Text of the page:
Parks needed for all kids

July 06, 2000|By Mark K. Shriver

BETHESDA -- Three years ago, Shelley Kramm, a mother from Potomac, stunned me during a meeting when she told me that her two daughters would never be able to play together at a playground.

Hadley, her younger daughter who is confined to a wheelchair by cerebral palsy, always had to stay on the sidelines while her sister and other able-bodied children got to climb, swing and have fun.

Shelley told me how heartbreaking it was to watch Hadley be excluded because her wheelchair could not get to the play equipment. The wood chip surface made it impossible for the wheelchair to move around the play area and, even if she was able to navigate the surface, the jungle gym and swings and other equipment were not designed to accommodate children with special needs.

Shelley wanted to build Maryland's first fully handicapped-accessible park and needed help getting money for it. She envisioned the playground as a magical place where children of all abilities could play together, where barriers between the disabled and able-bodied would be eliminated. Shelley wanted to design a park where parents and children could talk about disabilities and physical challenges and learn from each other.

Working together, Shelley and I got $350,000 in state funding for Hadley's Park. We got Montgomery County to contribute $150,000 and, with strong support from the community, raised the additional $250,000 in cash. The land was donated by the Maryland-National Capitol Park and Planning Commission. Countless businesses and individuals donated time and services to make Hadley's Park a reality. Opened in 1999, the park is now one of the most popular in all of the state.

After Hadley's Park's opening, many parents contacted me to express appreciation but also to stress the need for more parks like Hadley's all over Maryland. Some of the families told me that they drove for more than two hours to reach the park because it is the only one in Maryland that their children can use.

Gov. Parris N. Glendening allocated $1 million to build 10 universally accessible playgrounds throughout the state so children of all abilities will be included in the fun.

The goal is to ensure that there will be a "boundless playground" within a short drive of every child. The state's funding has already been matched by a $250,000 grant from the Harry and Jeanette Weinberg Foundation of Baltimore. Communities that receive state dollars will be asked to match each state dollar with 50 cents. This $1.75 million initiative makes Maryland the first state in the nation to address playground accessibility for all children.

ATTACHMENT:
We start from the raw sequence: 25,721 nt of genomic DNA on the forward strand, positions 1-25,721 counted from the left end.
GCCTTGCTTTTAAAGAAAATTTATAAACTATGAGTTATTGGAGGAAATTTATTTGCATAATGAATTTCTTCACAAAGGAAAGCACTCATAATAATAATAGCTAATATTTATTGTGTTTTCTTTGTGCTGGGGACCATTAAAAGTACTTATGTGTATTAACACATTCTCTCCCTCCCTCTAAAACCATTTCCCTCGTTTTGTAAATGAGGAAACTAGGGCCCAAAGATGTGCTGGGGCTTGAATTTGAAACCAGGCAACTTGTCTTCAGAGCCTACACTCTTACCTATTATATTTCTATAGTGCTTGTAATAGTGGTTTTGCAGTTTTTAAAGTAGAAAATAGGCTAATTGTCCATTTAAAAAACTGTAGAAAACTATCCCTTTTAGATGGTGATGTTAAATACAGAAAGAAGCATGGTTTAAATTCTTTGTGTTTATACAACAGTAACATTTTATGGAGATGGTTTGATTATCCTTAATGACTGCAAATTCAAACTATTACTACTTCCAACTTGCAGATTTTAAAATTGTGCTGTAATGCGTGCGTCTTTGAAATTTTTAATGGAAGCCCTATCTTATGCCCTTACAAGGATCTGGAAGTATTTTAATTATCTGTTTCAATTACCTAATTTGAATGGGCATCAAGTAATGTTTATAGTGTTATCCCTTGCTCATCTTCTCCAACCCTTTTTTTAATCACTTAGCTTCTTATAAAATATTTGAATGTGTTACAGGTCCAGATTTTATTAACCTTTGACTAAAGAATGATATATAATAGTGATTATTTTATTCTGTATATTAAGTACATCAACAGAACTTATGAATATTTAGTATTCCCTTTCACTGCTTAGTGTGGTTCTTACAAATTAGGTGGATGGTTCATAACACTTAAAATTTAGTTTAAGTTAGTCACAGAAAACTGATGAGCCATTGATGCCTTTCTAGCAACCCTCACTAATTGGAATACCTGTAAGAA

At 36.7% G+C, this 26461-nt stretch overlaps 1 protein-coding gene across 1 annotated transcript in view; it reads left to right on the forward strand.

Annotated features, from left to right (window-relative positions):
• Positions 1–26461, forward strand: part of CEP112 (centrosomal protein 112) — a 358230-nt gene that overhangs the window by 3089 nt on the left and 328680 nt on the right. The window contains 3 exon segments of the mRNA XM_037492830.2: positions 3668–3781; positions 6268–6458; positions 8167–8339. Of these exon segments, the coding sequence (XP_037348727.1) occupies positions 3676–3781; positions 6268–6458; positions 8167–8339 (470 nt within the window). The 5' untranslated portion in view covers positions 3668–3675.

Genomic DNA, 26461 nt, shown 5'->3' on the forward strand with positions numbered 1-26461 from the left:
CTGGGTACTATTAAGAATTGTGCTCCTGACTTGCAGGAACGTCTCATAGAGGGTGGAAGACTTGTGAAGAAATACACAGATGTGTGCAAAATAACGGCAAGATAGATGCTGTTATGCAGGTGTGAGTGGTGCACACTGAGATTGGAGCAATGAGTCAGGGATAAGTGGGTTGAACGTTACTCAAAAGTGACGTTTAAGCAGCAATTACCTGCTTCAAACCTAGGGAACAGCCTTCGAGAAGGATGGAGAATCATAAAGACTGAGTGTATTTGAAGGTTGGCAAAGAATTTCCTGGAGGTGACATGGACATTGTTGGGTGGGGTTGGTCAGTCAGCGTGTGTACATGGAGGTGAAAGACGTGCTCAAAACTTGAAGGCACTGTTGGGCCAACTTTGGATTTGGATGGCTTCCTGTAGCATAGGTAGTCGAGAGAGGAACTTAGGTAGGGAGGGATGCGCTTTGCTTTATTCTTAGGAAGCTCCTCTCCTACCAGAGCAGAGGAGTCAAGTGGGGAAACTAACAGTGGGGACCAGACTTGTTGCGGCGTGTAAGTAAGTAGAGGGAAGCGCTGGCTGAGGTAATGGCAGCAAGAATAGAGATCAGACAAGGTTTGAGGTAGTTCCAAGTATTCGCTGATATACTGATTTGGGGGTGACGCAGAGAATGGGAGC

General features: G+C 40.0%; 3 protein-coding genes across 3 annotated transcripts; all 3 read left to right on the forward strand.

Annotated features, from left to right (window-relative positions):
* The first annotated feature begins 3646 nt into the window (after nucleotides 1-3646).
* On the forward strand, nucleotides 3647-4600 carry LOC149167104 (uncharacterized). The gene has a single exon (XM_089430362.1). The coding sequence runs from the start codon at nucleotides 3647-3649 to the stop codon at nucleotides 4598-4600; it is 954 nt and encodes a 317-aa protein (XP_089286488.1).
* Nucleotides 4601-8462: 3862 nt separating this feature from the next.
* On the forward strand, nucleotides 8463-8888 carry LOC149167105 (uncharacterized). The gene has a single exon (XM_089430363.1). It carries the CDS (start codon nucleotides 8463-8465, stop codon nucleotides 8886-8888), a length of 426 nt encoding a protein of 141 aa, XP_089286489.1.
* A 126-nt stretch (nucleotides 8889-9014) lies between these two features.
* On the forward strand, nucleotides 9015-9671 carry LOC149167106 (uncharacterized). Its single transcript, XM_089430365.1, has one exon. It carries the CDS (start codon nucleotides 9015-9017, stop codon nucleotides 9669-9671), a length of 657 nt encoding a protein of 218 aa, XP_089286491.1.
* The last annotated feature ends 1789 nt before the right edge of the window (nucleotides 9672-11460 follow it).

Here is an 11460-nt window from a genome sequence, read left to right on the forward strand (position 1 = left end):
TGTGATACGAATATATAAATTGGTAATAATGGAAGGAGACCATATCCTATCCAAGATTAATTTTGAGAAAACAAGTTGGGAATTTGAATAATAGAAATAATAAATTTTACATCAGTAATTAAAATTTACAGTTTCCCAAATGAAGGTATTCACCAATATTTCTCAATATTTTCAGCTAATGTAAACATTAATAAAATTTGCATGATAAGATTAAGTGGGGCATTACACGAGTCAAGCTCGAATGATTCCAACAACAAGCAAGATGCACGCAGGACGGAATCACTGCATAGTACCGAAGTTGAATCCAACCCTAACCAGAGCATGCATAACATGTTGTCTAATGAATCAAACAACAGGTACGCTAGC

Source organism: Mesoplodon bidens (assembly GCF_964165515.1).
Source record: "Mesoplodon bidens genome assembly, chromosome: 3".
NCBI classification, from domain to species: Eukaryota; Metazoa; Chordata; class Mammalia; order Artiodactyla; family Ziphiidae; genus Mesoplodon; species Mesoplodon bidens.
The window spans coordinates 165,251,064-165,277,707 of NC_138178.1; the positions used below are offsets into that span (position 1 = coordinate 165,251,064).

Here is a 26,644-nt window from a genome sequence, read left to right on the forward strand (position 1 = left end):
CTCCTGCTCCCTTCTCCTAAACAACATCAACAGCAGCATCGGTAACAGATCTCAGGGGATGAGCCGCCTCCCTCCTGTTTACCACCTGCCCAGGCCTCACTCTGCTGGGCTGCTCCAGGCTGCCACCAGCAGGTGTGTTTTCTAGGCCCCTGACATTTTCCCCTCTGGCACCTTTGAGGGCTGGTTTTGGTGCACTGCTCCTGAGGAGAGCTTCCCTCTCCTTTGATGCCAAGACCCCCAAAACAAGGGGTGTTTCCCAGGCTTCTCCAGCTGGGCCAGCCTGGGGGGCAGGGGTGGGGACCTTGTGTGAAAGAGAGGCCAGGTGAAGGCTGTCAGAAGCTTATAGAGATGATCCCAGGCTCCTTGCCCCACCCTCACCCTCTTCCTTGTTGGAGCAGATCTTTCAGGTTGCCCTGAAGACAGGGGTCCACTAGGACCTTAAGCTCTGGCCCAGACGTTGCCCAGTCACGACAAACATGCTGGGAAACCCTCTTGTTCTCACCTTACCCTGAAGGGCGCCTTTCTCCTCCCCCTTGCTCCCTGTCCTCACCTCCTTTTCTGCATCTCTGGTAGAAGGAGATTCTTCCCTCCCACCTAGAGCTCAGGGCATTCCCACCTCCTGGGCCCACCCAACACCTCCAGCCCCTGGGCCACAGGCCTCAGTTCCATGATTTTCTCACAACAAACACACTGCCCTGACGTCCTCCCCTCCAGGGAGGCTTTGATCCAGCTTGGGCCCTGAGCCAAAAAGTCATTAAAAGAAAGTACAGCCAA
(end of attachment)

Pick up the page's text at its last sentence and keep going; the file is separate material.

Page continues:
What makes a boundless playground unique?

Architectural barriers are removed so that children using walkers, walking sticks, crutches or wheelchairs find it easy to get into the play space. The ground covering is soft and rubberized, making it easily navigable by wheelchairs or three-wheeled bikes. Each of the jungle gym clusters has ramps, making them easily accessible to all children, and they are brightly colored to aid children with vision impairment.

The swings are designed to give additional support to children with limited body control, the see-saws include back supports and the slides have a place for a child to transfer directly from a wheelchair to the top of the slide. The character of a boundless playground is multi-sensory and should always include a healthy helping of natural materials, including shade trees and plants with fragrant scents.

A boundless playground is not just about fun. The goal is to help children attain their highest level of physical, emotional and social development, sparking their cognitive development. By providing a sensory rich, developmentally appropriate outdoor play environment, children of all abilities, including those with mental retardation and learning disabilities, gain an increased sense of confidence and independence.

Perhaps the most distinct feature of a boundless playground is that you see children of all abilities -- kids in wheelchairs as well as kids running around in Nikes -- playing together, laughing, giggling and having fun. The walls of misunderstanding and apprehension about disabilities are being knocked down daily through children having fun together.

Communities interested in creating a boundless playground are encouraged to apply for state funds and to call 877-BOUNDLESS.

They will receive technical design support from the state's partner in this initiative, Boundless Playgrounds Inc. (BPI), the national leader in designing universally accessible playgrounds. BPI, a nonprofit group, will also provide fund-raising assistance.

Mark K. Shriver is a Democratic member of the House of Delegates from Montgomery County. He chairs the Joint Committee on Children, Youth and Families.

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